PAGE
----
• on the one hand, of at least one liquid polymer that is suitable for formulating binders for energetic materials charged with nitro organic explosives: this type of material is obviously compatible with hexogen (nitro organic explosives); it is conventionally used as prepolymer in the formulation of binders for composite explosives, and
    • on the other hand, of at least one adsorbent for volatile organic compounds (VOC), which is stable at the operating temperature of the analysis (at least up to 230° C. or even beyond: 400° C. and more) and which has low affinity for water. Such VOC adsorbents, of the porous polymer type (having a high specific surface area), are notably commonly used as stationary phase in gas-phase chromatography columns.

Said matrix generally essentially consists of one such liquid polymer combined with one such adsorbent for volatile organic compounds. It is advantageously 100% formed from such a binary combination.

A person skilled in the art will already have appreciated the full value of the process of the invention. It offers many advantages, especially when compared with the DAI test and the two techniques (NQR and AFM) mentioned hereinabove:

    • said process is performed on hexogen itself (in a matrix, but not in an explosive composition (see the DAI test));
    • the analysis technique under consideration (DSC) is rapid and of low operating cost;
    • said analysis technique and the means for performing it are known;
    • said technique requires, for its implementation, only a small amount of product (about 50 mg of RDX).

It is now proposed to specify, without any implied limitation whatsoever, the implementation of the process of the invention, the implementation of each of the two successive steps of formulation and analysis of said process of the invention.

As regards the formulation (by simple mixing) of crystalline hexogen (whose sensitive or insensitive nature it is desired to know) in a matrix, the following may be indicated.

The crystalline hexogen is generally introduced into said matrix (by mixing) in amounts such that the charged matrix contains from 35% to 65% by mass of said hexogen.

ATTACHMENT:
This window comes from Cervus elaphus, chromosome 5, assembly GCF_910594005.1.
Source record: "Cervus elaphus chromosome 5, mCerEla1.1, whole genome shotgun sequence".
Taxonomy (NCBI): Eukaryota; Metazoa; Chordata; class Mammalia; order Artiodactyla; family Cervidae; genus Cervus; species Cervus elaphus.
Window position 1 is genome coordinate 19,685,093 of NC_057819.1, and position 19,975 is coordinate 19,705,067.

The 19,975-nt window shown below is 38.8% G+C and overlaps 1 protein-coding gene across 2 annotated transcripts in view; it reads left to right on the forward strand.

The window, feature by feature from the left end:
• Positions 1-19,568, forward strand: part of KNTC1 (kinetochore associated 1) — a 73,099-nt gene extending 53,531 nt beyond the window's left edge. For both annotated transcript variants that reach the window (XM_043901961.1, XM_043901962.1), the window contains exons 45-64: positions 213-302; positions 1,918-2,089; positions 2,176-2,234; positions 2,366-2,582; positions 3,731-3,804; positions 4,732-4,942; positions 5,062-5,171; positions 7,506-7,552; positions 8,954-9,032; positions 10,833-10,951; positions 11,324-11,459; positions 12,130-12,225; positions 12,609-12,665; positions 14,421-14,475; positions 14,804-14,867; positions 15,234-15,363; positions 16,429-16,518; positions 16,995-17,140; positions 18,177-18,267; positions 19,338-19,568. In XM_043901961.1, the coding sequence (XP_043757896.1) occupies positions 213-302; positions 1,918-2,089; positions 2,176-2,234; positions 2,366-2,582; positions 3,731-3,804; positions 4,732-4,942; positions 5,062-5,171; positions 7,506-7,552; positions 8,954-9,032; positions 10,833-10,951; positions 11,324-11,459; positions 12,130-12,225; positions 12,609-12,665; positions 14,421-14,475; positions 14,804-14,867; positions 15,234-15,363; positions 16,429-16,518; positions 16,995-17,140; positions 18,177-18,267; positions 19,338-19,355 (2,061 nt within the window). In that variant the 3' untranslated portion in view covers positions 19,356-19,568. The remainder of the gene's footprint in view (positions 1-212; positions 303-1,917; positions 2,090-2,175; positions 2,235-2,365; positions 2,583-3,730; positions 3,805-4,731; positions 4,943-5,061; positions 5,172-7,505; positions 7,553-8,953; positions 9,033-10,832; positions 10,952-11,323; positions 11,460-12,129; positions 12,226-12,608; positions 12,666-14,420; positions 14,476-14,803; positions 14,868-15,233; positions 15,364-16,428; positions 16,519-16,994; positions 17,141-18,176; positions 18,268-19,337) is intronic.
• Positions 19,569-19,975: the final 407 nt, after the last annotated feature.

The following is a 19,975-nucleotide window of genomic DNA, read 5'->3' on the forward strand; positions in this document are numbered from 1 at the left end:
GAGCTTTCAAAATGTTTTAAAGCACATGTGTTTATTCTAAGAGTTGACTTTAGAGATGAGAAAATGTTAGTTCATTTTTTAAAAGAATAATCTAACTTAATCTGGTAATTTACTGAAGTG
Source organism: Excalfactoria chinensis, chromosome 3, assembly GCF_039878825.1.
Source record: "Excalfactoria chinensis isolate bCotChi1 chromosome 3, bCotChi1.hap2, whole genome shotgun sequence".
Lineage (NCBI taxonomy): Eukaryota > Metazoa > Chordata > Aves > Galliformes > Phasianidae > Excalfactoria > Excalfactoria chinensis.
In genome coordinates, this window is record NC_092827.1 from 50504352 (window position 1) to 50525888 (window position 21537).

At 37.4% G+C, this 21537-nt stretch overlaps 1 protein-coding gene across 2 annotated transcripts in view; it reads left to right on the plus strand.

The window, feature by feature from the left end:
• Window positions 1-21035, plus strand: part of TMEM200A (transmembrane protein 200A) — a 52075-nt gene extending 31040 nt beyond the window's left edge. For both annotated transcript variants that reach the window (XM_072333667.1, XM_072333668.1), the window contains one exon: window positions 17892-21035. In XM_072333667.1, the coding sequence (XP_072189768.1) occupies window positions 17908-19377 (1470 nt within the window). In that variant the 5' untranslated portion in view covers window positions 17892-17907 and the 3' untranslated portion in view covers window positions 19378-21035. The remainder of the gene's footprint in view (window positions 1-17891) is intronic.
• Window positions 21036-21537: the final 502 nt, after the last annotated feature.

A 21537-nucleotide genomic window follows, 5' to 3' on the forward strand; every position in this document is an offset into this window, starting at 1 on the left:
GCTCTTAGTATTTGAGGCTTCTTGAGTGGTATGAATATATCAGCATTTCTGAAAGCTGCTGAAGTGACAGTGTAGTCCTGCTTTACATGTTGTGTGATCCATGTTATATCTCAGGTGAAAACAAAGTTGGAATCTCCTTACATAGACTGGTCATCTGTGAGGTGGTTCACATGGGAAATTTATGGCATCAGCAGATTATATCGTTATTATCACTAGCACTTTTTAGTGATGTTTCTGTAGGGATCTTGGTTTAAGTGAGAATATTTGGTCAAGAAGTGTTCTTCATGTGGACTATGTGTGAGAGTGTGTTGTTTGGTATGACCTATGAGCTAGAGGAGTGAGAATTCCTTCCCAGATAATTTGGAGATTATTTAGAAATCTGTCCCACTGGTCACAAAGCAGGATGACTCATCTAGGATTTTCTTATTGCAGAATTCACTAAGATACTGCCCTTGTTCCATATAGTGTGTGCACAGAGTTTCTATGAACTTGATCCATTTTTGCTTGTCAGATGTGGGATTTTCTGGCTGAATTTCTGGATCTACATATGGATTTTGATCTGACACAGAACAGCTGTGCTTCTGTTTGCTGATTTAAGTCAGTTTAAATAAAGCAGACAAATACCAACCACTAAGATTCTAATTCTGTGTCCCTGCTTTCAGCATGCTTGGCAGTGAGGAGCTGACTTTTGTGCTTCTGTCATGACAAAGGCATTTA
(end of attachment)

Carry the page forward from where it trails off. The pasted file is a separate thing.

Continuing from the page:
In general, said charged matrix (to be analyzed by DSC in the context of the process of the invention) contains:

from 35% to 65% by mass of said crystalline hexogen,

from 25% to 50% by mass of said at least one liquid polymer, and

from 5% to 20% by mass of said at least one adsorbent.

Advantageously, said charged matrix contains:

from 46% to 59% by mass of said crystalline hexogen,

from 31% to 43% by mass of said at least one liquid polymer, and

from 8% to 14% by mass of said at least one adsorbent.

Said at least one liquid polymer is advantageously chosen from polyethylene glycols, polyoxypropylene glycols, polyesters and polyethers with hydroxyl end groups. A person skilled in the art knows these crosslinkable inert prepolymers, used especially in the formulation of propellants (containing nitro organic explosives). Said polyethylene glycols, polyoxypropylene glycols, polyesters and polyethers containing hydroxyl end groups advantageously have a molecular mass of between 1500 and 5000 g/mol.

Said at least one liquid polymer may also advantageously consist of a hydroxytelechelic polybutadiene (I-ITPB). This type of compound is also widely used in the formulation of binders for energetic materials charged with nitro organic explosives. For the use for the purposes of the invention, it generally has a molecular mass of between 500 and 10 000 g/mol and advantageously a molecular mass of between 2000 and 3000 g/mol.

Said at least one liquid polymer, the first constituent element of the hexogen formulation matrix for the purposes of performing the analysis by DSC, thus very advantageously consists of one of the polymers identified above.

Said at least one adsorbent for volatile organic compounds is advantageously a porous polymer based on a polyphenylene oxide containing 2,6-diphenyl-p-phenylene oxide units. Said polyphenylene oxide (RN 24938-68-9) corresponds to the formula below:


It advantageously has a high molecular mass, of between 0.5 and 1×106 g/mol (which corresponds to values of n generally of between 2000 and 4000).

The use (for purposes other than those of the invention: gas-phase chromatography) of this type of adsorbent has especially been described in U.S. Pat. No. 4,003,257. Additional descriptions of the polymer under consideration are given in Chimia, Vol. 24, pp. 254-56, 1970: “High Temperature (over 400° C.) Resistant Polymeric Column Packing Material” by R. van Wijk and in Journal of Chromatographic Science, July, 1970, pp. 418-420: “The Use of Poly-para-2,6-diphenylphenylene Oxide as a Porous Polymer in Gas Chromatography” by R. van Wijk.

This type of adsorbent is notably commercially available under the name Tenax®. There are in fact different forms of Tenax®: Tenax®-GC, Tenax®-GR, Tenax®-TA, etc. sold by the companies Aldrich, Supelco and Buchem B.V. Insofar as it has low affinity for water, Tenax®-TA is particularly efficient at trapping volatile and semivolatile organic compounds, present in aqueous samples. Tenax®-TA is particularly recommended as an adsorbent for the hexogen formulation matrix, in the context of performing the process of the invention.